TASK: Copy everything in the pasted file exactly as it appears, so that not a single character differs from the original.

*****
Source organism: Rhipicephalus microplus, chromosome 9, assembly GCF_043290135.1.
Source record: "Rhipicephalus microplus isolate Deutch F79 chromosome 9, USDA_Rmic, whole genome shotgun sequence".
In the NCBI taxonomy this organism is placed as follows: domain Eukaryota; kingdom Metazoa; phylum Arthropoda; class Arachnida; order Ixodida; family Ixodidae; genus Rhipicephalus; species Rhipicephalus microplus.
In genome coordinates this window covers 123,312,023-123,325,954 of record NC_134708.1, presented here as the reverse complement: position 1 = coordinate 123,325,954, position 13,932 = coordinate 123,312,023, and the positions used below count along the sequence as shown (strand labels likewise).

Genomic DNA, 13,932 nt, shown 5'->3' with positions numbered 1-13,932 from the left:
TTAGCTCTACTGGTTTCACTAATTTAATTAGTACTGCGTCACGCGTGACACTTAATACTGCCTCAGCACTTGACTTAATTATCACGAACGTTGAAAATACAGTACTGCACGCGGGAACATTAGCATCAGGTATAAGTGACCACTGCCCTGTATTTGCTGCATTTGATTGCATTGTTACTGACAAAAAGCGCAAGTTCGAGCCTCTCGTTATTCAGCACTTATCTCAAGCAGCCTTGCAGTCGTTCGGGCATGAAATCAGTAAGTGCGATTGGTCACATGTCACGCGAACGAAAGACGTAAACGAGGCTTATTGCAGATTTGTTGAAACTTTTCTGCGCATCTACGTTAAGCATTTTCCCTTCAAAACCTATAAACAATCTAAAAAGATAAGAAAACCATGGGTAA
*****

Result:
Source organism: Rhipicephalus microplus, chromosome 9, assembly GCF_043290135.1.
Source record: "Rhipicephalus microplus isolate Deutch F79 chromosome 9, USDA_Rmic, whole genome shotgun sequence".
In the NCBI taxonomy this organism is placed as follows: domain Eukaryota; kingdom Metazoa; phylum Arthropoda; class Arachnida; order Ixodida; family Ixodidae; genus Rhipicephalus; species Rhipicephalus microplus.
In genome coordinates this window covers 123,312,023-123,325,954 of record NC_134708.1, presented here as the reverse complement: position 1 = coordinate 123,325,954, position 13,932 = coordinate 123,312,023, and the positions used below count along the sequence as shown (strand labels likewise).

Genomic DNA, 13,932 nt, shown 5'->3' with positions numbered 1-13,932 from the left:
TTAGCTCTACTGGTTTCACTAATTTAATTAGTACTGCGTCACGCGTGACACTTAATACTGCCTCAGCACTTGACTTAATTATCACGAACGTTGAAAATACAGTACTGCACGCGGGAACATTAGCATCAGGTATAAGTGACCACTGCCCTGTATTTGCTGCATTTGATTGCATTGTTACTGACAAAAAGCGCAAGTTCGAGCCTCTCGTTATTCAGCACTTATCTCAAGCAGCCTTGCAGTCGTTCGGGCATGAAATCAGTAAGTGCGATTGGTCACATGTCACGCGAACGAAAGACGTAAACGAGGCTTATTGCAGATTTGTTGAAACTTTTCTGCGCATCTACGTTAAGCATTTTCCCTTCAAAACCTATAAACAATCTAAAAAGATAAGAAAACCATGGGTAA